I realise you haven’t heard from me in a while but I do have a good reason!
I recently got hired at a small publishing firm, which is just starting up. It’s super exciting but also a little scary.
Anyway, we’re coming out with our first book (yeah!), which is a Halloween poetry collection called Phantom Listeners.
We’re starting a Kickstarter campaign to raise funds and I wanted to ask you all to check it out. We’re going live in a week, but the pre-launch page is officially up. We do have some Early Bird Offers if anyone is interested. Next week, I’ll upload an extract from my novel-in-progress to thank you all!
Hi guys! Another erasure poem here! This one is from Disciplines by Dawn Lundy Martin
If there is prayer, there is a mother kneeling, hands folded to a private sign. We recognize it. If there is a mother kneeling, hands a tent, she is praying or she is crying or crying and praying at the same time. Although it is recognized, the signals of it, it is private and no one knows, perhaps not even she, the content of the prayer, and perhaps its object. If there is a mother praying, she is on her knees over some object, as one does not often pray in the middle of the room. One prays at the window or over the bed, the head bent slightly up or down, the eyes open or closed. This is a prayer for prayers, you know, a wanting something equal to a prayer, even though I am not a mother.
Hi guys! Haven’t posted in a while, have I? Sorry about that!
Here’s an erasure poem created using the following four texts: Short Walk on Sleep Stones by Anne Carson, Harbour by Michael Ondaatje, the Orphan Lamb by Amy Hempel and the Deck by Yusef Komunyakaa.
Three of the chosen texts were pretty sad, so I wanted to subvert them and get something life-affirming out of them! Anyway, here’s the result:
I am living at night.
It is real life. It is sincere.
I sing and I love.
Dancing at they wait.
Anonymity and seduction.
His body over mine.
Like old lovers guessing each other’s move.
With as much euphoria as we can expect from the living.
For me there are eight levels of how much I like a book.
One. I can’t read it. I just can’t. I mean, I’ll try if I really have to, but after reading the same paragraph half a dozen times, I’m just going to give up and google my way to a summary. It’s so extraordinary bad that I just can’t read it. My brain goes on a strike as soon as I try. It’s figuratively holding up a small sign saying “What do we want? Entertainment. When do we want it? Now!”
Two. I don’t want to read it. This is the part where my brain and I are sitting at opposite sides of the negotiation table, trying to work something out. My brain is threatening to go on another strike, but I successfully calm her down by promising her entertainment right after this one last job. Sure, neither of us actually wants to read the book, but we’ll struggle our way through it. Teamwork. Continue reading “The Levels of Liking a Book”→
The Great Character is a character, who can save a show. It’s a character, who can take a book, a movie, or a TV-show and make it worth your while. You can, of course, argue that subjectivity plays a vital role in this – as it does in everything regarding the worlds of literature and media. Just because I find a show dull and a character entertaining, doesn’t mean that you do.
But often, we do agree. Quite a few people agree that Game of Thrones is a great show. Otherwise, it wouldn’t have the budget it has today. Sure, taste is subjective but there are certain things that speak to ninety-five percent of us. And ninety-five percent of seven billion is quite a lot of people. If ninety-five percent of people like something you’ve made, you’re set. Or should I say almost set? You do, after all, need to get their attention before you can impress them. But that’s a post for another time.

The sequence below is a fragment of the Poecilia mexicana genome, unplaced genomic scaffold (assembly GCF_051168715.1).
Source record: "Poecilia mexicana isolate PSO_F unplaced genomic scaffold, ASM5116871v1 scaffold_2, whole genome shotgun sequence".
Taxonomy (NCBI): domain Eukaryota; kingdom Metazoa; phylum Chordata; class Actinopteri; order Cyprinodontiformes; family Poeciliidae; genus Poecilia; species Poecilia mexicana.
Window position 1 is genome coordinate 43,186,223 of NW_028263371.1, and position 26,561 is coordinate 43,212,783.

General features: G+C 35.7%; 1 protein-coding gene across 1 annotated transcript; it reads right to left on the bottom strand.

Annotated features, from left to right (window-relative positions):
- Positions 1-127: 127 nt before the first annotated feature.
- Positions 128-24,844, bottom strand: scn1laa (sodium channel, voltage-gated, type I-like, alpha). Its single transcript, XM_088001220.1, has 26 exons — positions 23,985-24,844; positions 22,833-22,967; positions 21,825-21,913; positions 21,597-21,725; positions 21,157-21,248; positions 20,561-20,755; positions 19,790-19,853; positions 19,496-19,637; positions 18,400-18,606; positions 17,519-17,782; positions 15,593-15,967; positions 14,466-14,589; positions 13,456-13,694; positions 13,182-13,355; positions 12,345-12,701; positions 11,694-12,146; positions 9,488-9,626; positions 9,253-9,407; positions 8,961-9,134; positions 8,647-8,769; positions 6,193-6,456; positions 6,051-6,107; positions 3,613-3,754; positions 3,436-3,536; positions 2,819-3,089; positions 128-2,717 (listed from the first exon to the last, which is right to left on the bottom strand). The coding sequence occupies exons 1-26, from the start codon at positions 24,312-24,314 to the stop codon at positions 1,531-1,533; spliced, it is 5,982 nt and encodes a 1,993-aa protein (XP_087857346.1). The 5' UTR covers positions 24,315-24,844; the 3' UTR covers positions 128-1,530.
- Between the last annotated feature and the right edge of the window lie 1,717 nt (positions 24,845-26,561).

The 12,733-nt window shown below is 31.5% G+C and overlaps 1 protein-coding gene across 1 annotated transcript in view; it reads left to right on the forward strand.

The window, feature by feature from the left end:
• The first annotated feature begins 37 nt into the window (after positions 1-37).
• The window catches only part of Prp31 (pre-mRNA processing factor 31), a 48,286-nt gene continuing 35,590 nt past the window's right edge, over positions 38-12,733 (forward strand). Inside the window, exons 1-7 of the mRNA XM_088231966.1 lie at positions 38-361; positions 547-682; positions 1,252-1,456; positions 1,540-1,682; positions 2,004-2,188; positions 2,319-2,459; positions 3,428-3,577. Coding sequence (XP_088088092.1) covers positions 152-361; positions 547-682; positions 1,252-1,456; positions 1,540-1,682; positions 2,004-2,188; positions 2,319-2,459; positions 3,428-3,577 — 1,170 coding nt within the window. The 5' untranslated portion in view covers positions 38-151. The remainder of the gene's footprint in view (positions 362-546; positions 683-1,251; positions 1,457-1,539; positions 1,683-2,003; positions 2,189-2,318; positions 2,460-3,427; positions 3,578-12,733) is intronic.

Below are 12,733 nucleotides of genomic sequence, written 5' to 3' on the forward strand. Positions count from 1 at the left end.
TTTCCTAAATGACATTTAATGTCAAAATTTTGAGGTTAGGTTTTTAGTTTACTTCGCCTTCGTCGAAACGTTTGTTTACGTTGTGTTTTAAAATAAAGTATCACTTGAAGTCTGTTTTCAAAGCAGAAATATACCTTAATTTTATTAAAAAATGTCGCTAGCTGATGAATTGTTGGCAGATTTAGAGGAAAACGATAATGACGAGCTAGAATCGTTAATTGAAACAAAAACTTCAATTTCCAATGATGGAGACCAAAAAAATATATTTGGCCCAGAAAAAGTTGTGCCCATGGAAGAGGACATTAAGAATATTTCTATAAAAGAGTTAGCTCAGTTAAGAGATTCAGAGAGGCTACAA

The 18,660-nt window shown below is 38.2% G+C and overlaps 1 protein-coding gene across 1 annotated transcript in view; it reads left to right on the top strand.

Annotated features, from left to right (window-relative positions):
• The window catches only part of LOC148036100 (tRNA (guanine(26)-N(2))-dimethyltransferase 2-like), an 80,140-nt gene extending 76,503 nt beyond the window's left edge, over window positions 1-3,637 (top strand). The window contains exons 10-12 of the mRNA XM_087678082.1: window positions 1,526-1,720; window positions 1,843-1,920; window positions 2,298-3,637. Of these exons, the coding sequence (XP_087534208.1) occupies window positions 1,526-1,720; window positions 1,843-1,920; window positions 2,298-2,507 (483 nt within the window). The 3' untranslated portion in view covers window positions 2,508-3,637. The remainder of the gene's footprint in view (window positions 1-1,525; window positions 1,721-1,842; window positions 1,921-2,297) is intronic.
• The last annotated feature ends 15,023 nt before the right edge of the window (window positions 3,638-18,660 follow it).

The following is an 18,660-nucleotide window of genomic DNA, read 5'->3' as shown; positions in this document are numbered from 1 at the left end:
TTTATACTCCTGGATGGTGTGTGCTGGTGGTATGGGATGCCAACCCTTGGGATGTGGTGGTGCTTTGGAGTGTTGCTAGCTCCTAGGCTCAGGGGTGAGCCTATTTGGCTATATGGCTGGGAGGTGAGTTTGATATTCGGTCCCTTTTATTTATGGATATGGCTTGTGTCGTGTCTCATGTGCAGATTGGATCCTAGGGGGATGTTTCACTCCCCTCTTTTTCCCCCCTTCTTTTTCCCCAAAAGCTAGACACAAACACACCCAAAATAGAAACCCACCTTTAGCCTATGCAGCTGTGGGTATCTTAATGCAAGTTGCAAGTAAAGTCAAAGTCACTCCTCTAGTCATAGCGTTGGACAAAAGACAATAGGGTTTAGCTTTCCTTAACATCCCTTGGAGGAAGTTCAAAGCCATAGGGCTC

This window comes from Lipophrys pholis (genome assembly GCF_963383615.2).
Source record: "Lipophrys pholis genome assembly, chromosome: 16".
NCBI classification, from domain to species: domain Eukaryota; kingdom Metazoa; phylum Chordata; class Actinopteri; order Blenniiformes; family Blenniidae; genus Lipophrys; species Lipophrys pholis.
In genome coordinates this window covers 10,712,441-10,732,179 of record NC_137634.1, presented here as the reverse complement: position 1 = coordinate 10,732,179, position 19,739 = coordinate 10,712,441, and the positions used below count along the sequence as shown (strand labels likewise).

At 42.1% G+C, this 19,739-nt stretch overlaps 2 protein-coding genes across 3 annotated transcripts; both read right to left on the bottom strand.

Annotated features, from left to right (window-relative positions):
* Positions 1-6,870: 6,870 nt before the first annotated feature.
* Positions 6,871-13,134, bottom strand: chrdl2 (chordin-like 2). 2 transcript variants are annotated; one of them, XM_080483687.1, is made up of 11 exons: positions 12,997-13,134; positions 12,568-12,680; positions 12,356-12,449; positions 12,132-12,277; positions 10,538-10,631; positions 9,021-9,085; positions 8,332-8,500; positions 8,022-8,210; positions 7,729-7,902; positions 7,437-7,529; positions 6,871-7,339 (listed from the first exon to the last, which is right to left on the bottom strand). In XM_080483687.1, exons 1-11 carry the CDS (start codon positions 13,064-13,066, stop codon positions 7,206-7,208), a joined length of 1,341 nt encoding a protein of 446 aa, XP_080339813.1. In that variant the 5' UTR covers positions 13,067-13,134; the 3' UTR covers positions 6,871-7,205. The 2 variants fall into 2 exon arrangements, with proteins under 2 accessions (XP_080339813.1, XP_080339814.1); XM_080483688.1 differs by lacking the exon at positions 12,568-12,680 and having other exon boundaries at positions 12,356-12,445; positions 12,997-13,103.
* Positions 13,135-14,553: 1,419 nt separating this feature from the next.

Right now, I want to talk about characters that impressed me – and then I hope that in this case, I’m part of the ninety-five percent and not the five. Otherwise, feel free to comment and let me know why you might disagree.
For this post, I’ll focus on the characters of the TV-show Lucifer, which is currently airing on Netflix. And why I think the characters are what makes Lucifer worthwhile to watch. Let’s see what we have to work with, shall we? Continue reading “A Great Character”→
If I were a book, I don´t think I would be a particularly educating one.
I wouldn´t be able to teach someone how to speak Spanish or how to make the perfect crème brûlée. Hell, I wouldn´t even be able to teach someone how to bake chocolate chip cookies. I couldn´t teach them the difference between a congress man and a senator, or why North and South Korea doesn´t get along.
And I don´t think I would be the next great American novel. I wouldn´t be full of clever comments about our current society. I wouldn´t be the next Gatsby or Animal Farm. I wouldn´t be particularly philosophical or expand your vocabulary all that much. I wouldn´t warn you against where our society might be heading. I wouldn´t be 1984 nor Brave New World. Continue reading “If I Were a Book…”→
If we go out from the assumption that there is one true religion, one true God, and one true life after death… then choosing our religion and our God is undoubtedly the most important choice we will ever make.
So how do we go about making it?
For most people, their choice is easy (but not very well thought out). They go with the same choice their parents went with.
This is undoubtedly very flattering to their parents, but hardly how you go about making the most important decision of your life. How are your parents sure that Christianity is the correct choice? Or Islam or Hinduism or whatever religion they might have? How come that´s the choice they made? The most likely answer?